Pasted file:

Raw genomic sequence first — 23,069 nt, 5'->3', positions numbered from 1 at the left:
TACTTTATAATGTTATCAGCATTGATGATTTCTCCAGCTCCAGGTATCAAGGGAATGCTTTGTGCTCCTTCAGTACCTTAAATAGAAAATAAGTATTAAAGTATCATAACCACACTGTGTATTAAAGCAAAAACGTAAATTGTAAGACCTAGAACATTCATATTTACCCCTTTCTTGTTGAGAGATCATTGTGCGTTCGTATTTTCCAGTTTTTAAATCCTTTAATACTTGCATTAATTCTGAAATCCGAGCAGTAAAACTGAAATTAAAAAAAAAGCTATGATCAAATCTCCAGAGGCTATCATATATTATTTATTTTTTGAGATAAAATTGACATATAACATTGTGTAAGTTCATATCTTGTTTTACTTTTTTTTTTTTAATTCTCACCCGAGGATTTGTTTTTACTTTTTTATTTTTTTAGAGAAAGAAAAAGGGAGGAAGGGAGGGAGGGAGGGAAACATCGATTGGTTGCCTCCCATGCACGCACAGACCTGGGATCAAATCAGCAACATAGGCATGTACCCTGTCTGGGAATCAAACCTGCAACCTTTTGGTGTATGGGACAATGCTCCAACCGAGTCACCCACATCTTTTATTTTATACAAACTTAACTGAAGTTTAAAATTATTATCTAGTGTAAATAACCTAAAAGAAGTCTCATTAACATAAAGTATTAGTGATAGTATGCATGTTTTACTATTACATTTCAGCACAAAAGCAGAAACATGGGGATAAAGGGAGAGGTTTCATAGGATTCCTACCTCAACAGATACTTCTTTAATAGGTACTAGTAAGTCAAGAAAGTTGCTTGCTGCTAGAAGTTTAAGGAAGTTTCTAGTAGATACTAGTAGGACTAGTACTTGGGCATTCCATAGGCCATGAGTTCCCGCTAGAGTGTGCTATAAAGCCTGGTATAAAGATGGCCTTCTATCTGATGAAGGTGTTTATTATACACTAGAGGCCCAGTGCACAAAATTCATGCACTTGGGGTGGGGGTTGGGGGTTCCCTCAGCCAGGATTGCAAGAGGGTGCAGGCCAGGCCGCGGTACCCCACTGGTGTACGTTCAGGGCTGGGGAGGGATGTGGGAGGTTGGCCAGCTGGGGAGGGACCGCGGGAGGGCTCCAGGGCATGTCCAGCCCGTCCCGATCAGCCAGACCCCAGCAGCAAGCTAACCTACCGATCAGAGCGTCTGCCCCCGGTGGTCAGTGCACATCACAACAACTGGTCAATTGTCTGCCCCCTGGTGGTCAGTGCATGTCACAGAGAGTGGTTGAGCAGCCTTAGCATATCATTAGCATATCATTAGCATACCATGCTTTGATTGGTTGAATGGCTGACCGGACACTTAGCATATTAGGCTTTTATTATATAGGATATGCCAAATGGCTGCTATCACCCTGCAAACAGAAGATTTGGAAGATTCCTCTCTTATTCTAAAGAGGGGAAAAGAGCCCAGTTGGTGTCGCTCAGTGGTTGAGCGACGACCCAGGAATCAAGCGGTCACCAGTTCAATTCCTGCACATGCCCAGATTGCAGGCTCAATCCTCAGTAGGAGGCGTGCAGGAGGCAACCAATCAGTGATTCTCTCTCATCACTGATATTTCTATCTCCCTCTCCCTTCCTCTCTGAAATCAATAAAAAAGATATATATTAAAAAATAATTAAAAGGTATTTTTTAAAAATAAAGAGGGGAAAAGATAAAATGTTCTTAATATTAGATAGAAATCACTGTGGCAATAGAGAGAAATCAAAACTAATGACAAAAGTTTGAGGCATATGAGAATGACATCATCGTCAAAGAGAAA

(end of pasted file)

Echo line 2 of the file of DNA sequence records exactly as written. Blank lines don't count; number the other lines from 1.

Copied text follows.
TACTTTATAATGTTATCAGCATTGATGATTTCTCCAGCTCCAGGTATCAAGGGAATGCTTTGTGCTCCTTCAGTACCTTAAATAGAAAATAAGTATTAAAGTATCATAACCACACTGTGTATTAAAGCAAAAACGTAAATTGTAAGACCTAGAACATTCATATTTACCCCTTTCTTGTTGAGAGATCATTGTGCGTTCGTATTTTCCAGTTTTTAAATCCTTTAATACTTGCATTAATTCTGAAATCCGAGCAGTAAAACTGAAATTAAAAAAAAAGCTATGATCAAATCTCCAGAGGCTATCATATATTATTTATTTTTTGAGATAAAATTGACATATAACATTGTGTAAGTTCATATCTTGTTTTACTTTTTTTTTTTTAATTCTCACCCGAGGATTTGTTTTTACTTTTTTATTTTTTTAGAGAAAGAAAAAGGGAGGAAGGGAGGGAGGGAGGGAAACATCGATTGGTTGCCTCCCATGCACGCACAGACCTGGGATCAAATCAGCAACATAGGCATGTACCCTGTCTGGGAATCAAACCTGCAACCTTTTGGTGTATGGGACAATGCTCCAACCGAGTCACCCACATCTTTTATTTTATACAAACTTAACTGAAGTTTAAAATTATTATCTAGTGTAAATAACCTAAAAGAAGTCTCATTAACATAAAGTATTAGTGATAGTATGCATGTTTTACTATTACATTTCAGCACAAAAGCAGAAACATGGGGATAAAGGGAGAGGTTTCATAGGATTCCTACCTCAACAGATACTTCTTTAATAGGTACTAGTAAGTCAAGAAAGTTGCTTGCTGCTAGAAGTTTAAGGAAGTTTCTAGTAGATACTAGTAGGACTAGTACTTGGGCATTCCATAGGCCATGAGTTCCCGCTAGAGTGTGCTATAAAGCCTGGTATAAAGATGGCCTTCTATCTGATGAAGGTGTTTATTATACACTAGAGGCCCAGTGCACAAAATTCATGCACTTGGGGTGGGGGTTGGGGGTTCCCTCAGCCAGGATTGCAAGAGGGTGCAGGCCAGGCCGCGGTACCCCACTGGTGTACGTTCAGGGCTGGGGAGGGATGTGGGAGGTTGGCCAGCTGGGGAGGGACCGCGGGAGGGCTCCAGGGCATGTCCAGCCCGTCCCGATCAGCCAGACCCCAGCAGCAAGCTAACCTACCGATCAGAGCGTCTGCCCCCGGTGGTCAGTGCACATCACAACAACTGGTCAATTGTCTGCCCCCTGGTGGTCAGTGCATGTCACAGAGAGTGGTTGAGCAGCCTTAGCATATCATTAGCATATCATTAGCATACCATGCTTTGATTGGTTGAATGGCTGACCGGACACTTAGCATATTAGGCTTTTATTATATAGGATATGCCAAATGGCTGCTATCACCCTGCAAACAGAAGATTTGGAAGATTCCTCTCTTATTCTAAAGAGGGGAAAAGAGCCCAGTTGGTGTCGCTCAGTGGTTGAGCGACGACCCAGGAATCAAGCGGTCACCAGTTCAATTCCTGCACATGCCCAGATTGCAGGCTCAATCCTCAGTAGGAGGCGTGCAGGAGGCAACCAATCAGTGATTCTCTCTCATCACTGATATTTCTATCTCCCTCTCCCTTCCTCTCTGAAATCAATAAAAAAGATATATATTAAAAAATAATTAAAAGGTATTTTTTAAAAATAAAGAGGGGAAAAGATAAAATGTTCTTAATATTAGATAGAAATCACTGTGGCAATAGAGAGAAATCAAAACTAATGACAAAAGTTTGAGGCATATGAGAATGACATCATCGTCAAAGAGAAA